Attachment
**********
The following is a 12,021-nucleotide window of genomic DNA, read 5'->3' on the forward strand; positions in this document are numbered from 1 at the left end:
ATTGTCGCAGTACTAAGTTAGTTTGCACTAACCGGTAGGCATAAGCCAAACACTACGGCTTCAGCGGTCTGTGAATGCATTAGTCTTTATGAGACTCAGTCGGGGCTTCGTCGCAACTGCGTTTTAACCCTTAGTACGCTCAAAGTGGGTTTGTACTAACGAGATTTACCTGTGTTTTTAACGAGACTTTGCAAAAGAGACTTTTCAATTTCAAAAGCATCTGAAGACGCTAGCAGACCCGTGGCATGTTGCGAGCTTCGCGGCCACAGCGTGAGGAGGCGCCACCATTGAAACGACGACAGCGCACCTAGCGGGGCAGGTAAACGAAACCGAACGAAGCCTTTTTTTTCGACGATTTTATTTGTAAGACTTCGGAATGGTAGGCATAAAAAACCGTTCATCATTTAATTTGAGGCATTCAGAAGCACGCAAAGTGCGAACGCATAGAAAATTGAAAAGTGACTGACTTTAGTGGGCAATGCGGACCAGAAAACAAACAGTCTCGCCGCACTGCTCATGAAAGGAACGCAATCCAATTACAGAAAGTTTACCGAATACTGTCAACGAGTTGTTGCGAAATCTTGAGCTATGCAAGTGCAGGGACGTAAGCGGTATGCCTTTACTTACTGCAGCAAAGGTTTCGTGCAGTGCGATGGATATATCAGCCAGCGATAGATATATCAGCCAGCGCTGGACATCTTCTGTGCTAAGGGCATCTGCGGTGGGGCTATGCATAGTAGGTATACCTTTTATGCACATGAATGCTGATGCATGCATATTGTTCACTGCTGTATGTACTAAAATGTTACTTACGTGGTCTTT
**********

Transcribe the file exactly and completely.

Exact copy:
The following is a 12,021-nucleotide window of genomic DNA, read 5'->3' on the forward strand; positions in this document are numbered from 1 at the left end:
ATTGTCGCAGTACTAAGTTAGTTTGCACTAACCGGTAGGCATAAGCCAAACACTACGGCTTCAGCGGTCTGTGAATGCATTAGTCTTTATGAGACTCAGTCGGGGCTTCGTCGCAACTGCGTTTTAACCCTTAGTACGCTCAAAGTGGGTTTGTACTAACGAGATTTACCTGTGTTTTTAACGAGACTTTGCAAAAGAGACTTTTCAATTTCAAAAGCATCTGAAGACGCTAGCAGACCCGTGGCATGTTGCGAGCTTCGCGGCCACAGCGTGAGGAGGCGCCACCATTGAAACGACGACAGCGCACCTAGCGGGGCAGGTAAACGAAACCGAACGAAGCCTTTTTTTTCGACGATTTTATTTGTAAGACTTCGGAATGGTAGGCATAAAAAACCGTTCATCATTTAATTTGAGGCATTCAGAAGCACGCAAAGTGCGAACGCATAGAAAATTGAAAAGTGACTGACTTTAGTGGGCAATGCGGACCAGAAAACAAACAGTCTCGCCGCACTGCTCATGAAAGGAACGCAATCCAATTACAGAAAGTTTACCGAATACTGTCAACGAGTTGTTGCGAAATCTTGAGCTATGCAAGTGCAGGGACGTAAGCGGTATGCCTTTACTTACTGCAGCAAAGGTTTCGTGCAGTGCGATGGATATATCAGCCAGCGATAGATATATCAGCCAGCGCTGGACATCTTCTGTGCTAAGGGCATCTGCGGTGGGGCTATGCATAGTAGGTATACCTTTTATGCACATGAATGCTGATGCATGCATATTGTTCACTGCTGTATGTACTAAAATGTTACTTACGTGGTCTTT